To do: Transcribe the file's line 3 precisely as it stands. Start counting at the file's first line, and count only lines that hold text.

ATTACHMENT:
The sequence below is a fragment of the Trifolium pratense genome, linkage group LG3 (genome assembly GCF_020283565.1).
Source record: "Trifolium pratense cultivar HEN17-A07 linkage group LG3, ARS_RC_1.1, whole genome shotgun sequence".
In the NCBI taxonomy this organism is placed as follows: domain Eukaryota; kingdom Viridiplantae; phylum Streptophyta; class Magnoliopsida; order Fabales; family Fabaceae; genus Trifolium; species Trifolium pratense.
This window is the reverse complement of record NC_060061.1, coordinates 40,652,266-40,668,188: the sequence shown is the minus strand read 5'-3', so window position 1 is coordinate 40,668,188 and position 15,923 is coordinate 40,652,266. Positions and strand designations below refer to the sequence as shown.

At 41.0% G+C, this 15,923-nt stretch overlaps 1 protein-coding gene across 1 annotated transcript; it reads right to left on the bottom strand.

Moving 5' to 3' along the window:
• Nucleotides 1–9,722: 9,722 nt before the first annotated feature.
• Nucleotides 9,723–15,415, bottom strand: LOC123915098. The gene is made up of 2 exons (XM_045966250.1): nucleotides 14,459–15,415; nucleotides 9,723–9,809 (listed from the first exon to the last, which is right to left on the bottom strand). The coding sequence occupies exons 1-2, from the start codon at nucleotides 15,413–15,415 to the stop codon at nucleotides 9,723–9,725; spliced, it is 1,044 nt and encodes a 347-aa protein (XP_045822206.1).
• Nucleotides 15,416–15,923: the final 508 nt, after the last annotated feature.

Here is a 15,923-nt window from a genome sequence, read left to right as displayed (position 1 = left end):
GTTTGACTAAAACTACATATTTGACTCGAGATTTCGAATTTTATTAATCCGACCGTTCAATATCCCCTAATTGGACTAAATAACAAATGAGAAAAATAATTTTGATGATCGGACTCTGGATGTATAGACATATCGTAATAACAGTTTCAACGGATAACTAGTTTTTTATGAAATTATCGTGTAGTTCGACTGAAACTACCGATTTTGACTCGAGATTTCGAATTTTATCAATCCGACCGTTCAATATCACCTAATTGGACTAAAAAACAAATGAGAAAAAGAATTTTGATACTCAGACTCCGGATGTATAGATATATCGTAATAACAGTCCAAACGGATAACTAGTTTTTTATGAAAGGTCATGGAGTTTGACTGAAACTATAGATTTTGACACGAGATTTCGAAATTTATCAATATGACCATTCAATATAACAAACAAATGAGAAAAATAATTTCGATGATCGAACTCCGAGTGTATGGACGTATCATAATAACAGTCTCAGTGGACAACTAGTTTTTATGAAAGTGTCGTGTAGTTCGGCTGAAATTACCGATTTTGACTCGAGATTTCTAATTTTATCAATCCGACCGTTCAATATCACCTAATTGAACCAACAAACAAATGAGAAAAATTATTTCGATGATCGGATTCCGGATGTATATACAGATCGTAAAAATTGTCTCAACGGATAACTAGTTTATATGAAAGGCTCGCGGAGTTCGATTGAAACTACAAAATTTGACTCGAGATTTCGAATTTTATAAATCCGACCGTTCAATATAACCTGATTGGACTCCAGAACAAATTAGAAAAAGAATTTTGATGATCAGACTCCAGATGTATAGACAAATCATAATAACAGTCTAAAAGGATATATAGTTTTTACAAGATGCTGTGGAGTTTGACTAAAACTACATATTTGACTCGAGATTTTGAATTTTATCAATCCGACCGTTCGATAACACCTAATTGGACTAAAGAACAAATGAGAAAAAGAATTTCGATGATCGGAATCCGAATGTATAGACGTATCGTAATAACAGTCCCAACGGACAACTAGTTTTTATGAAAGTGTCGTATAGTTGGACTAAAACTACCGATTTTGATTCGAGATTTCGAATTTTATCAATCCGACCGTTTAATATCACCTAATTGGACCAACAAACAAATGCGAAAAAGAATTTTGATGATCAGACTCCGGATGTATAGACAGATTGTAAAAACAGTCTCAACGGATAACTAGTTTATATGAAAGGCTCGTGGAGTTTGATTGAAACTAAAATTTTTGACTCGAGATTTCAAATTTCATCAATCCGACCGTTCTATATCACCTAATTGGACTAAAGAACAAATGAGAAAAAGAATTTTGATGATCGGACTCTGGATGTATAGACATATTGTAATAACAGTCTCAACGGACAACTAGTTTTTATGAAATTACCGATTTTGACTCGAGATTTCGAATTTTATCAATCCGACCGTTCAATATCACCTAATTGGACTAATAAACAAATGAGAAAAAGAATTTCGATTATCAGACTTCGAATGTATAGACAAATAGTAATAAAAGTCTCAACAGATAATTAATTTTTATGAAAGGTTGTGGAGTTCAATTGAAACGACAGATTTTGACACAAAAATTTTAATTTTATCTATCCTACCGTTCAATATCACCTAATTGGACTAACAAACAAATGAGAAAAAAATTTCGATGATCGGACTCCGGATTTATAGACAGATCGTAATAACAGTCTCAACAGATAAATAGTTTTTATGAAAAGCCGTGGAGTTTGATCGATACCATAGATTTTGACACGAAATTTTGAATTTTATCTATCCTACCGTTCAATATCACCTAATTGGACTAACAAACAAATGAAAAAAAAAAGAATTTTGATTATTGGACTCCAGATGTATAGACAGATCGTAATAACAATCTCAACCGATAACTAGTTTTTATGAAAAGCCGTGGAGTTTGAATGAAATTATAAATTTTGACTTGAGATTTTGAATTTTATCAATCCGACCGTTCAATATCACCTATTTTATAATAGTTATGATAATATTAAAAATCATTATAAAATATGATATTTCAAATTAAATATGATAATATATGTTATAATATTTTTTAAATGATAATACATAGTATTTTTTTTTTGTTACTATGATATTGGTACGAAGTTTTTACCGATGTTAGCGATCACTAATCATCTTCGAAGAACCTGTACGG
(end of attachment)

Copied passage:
In the NCBI taxonomy this organism is placed as follows: domain Eukaryota; kingdom Viridiplantae; phylum Streptophyta; class Magnoliopsida; order Fabales; family Fabaceae; genus Trifolium; species Trifolium pratense.